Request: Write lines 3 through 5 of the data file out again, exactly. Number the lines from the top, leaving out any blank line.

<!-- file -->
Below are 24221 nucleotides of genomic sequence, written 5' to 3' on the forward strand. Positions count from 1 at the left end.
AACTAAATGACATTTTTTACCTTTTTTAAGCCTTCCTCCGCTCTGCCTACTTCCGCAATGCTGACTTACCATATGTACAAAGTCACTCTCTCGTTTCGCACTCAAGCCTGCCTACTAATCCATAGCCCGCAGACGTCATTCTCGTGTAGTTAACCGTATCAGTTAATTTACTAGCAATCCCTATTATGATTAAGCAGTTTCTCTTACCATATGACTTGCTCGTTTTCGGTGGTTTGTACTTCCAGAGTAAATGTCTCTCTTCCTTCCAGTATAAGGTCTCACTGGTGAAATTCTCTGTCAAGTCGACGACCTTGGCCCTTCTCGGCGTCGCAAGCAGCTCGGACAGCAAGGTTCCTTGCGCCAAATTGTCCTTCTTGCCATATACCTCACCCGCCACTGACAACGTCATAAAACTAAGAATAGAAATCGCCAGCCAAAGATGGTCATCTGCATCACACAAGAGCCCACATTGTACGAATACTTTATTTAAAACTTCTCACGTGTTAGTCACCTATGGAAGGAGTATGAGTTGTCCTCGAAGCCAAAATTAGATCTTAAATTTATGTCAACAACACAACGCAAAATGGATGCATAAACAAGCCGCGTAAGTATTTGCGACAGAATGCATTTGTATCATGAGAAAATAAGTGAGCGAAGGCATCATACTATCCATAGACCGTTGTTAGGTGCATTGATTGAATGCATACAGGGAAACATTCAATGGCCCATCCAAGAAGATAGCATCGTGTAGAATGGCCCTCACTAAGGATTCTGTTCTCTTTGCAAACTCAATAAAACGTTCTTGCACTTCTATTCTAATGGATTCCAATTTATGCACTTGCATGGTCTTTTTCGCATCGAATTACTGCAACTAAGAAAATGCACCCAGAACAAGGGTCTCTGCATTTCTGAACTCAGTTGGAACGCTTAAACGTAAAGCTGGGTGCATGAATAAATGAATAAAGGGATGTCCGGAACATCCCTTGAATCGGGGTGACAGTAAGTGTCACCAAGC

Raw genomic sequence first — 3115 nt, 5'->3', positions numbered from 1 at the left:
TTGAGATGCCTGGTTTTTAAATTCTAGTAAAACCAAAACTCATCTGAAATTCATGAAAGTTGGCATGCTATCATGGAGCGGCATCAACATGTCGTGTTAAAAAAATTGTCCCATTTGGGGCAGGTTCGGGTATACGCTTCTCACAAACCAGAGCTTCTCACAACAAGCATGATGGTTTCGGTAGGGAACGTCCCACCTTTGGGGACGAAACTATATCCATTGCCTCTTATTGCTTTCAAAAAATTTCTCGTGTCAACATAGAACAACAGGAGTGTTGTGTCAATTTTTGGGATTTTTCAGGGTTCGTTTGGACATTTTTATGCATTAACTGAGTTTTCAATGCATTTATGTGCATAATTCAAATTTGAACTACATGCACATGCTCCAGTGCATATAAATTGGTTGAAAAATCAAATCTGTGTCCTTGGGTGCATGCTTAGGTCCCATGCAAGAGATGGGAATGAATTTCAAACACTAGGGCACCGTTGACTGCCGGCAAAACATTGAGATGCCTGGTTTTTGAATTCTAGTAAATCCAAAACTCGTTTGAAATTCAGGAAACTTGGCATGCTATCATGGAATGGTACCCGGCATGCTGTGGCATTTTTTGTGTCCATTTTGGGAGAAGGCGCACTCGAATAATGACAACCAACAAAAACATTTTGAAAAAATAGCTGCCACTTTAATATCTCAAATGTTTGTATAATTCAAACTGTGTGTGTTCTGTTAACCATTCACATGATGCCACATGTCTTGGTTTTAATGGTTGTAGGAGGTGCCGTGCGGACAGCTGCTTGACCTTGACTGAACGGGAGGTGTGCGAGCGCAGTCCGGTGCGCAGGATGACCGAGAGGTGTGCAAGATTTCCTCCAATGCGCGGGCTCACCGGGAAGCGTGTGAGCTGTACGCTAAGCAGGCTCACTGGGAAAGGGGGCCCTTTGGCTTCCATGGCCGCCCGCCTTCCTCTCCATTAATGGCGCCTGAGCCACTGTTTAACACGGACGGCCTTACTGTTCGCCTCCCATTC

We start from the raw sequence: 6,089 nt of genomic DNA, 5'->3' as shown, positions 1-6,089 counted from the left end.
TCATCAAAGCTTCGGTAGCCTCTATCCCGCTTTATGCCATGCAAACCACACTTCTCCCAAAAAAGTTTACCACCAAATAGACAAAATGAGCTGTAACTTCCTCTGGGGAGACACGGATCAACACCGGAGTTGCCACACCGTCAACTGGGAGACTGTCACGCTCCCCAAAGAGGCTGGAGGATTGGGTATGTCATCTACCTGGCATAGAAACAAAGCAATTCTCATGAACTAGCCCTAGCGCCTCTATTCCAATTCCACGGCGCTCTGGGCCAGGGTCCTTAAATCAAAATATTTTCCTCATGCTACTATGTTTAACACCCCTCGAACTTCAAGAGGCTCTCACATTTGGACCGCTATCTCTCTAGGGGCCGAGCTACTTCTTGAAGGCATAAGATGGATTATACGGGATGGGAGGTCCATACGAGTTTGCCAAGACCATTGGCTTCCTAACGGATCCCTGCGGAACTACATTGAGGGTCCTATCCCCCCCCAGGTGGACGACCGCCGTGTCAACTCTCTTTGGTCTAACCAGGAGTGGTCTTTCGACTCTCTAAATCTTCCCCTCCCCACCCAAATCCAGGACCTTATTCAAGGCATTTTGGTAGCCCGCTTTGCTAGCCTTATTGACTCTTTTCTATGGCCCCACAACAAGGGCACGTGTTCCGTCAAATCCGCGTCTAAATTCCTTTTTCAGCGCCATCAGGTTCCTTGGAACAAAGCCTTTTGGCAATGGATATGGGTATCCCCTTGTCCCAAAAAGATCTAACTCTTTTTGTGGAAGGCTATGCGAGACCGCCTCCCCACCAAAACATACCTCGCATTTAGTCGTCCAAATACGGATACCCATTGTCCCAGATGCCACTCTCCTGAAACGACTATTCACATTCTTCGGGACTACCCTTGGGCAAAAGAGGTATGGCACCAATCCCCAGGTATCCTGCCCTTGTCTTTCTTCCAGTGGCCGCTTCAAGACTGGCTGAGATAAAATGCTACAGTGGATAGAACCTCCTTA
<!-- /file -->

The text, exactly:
Raw genomic sequence first — 3115 nt, 5'->3', positions numbered from 1 at the left:
TTGAGATGCCTGGTTTTTAAATTCTAGTAAAACCAAAACTCATCTGAAATTCATGAAAGTTGGCATGCTATCATGGAGCGGCATCAACATGTCGTGTTAAAAAAATTGTCCCATTTGGGGCAGGTTCGGGTATACGCTTCTCACAAACCAGAGCTTCTCACAACAAGCATGATGGTTTCGGTAGGGAACGTCCCACCTTTGGGGACGAAACTATATCCATTGCCTCTTATTGCTTTCAAAAAATTTCTCGTGTCAACATAGAACAACAGGAGTGTTGTGTCAATTTTTGGGATTTTTCAGGGTTCGTTTGGACATTTTTATGCATTAACTGAGTTTTCAATGCATTTATGTGCATAATTCAAATTTGAACTACATGCACATGCTCCAGTGCATATAAATTGGTTGAAAAATCAAATCTGTGTCCTTGGGTGCATGCTTAGGTCCCATGCAAGAGATGGGAATGAATTTCAAACACTAGGGCACCGTTGACTGCCGGCAAAACATTGAGATGCCTGGTTTTTGAATTCTAGTAAATCCAAAACTCGTTTGAAATTCAGGAAACTTGGCATGCTATCATGGAATGGTACCCGGCATGCTGTGGCATTTTTTGTGTCCATTTTGGGAGAAGGCGCACTCGAATAATGACAACCAACAAAAACATTTTGAAAAAATAGCTGCCACTTTAATATCTCAAATGTTTGTATAATTCAAACTGTGTGTGTTCTGTTAACCATTCACATGATGCCACATGTCTTGGTTTTAATGGTTGTAGGAGGTGCCGTGCGGACAGCTGCTTGACCTTGACTGAACGGGAGGTGTGCGAGCGCAGTCCGGTGCGCAGGATGACCGAGAGGTGTGCAAGATTTCCTCCAATGCGCGGGCTCACCGGGAAGCGTGTGAGCTGTACGCTAAGCAGGCTCACTGGGAAAGGGGGCCCTTTGGCTTCCATGGCCGCCCGCCTTCCTCTCCATTAATGGCGCCTGAGCCACTGTTTAACACGGACGGCCTTACTGTTCGCCTCCCATTC

We start from the raw sequence: 6,089 nt of genomic DNA, 5'->3' as shown, positions 1-6,089 counted from the left end.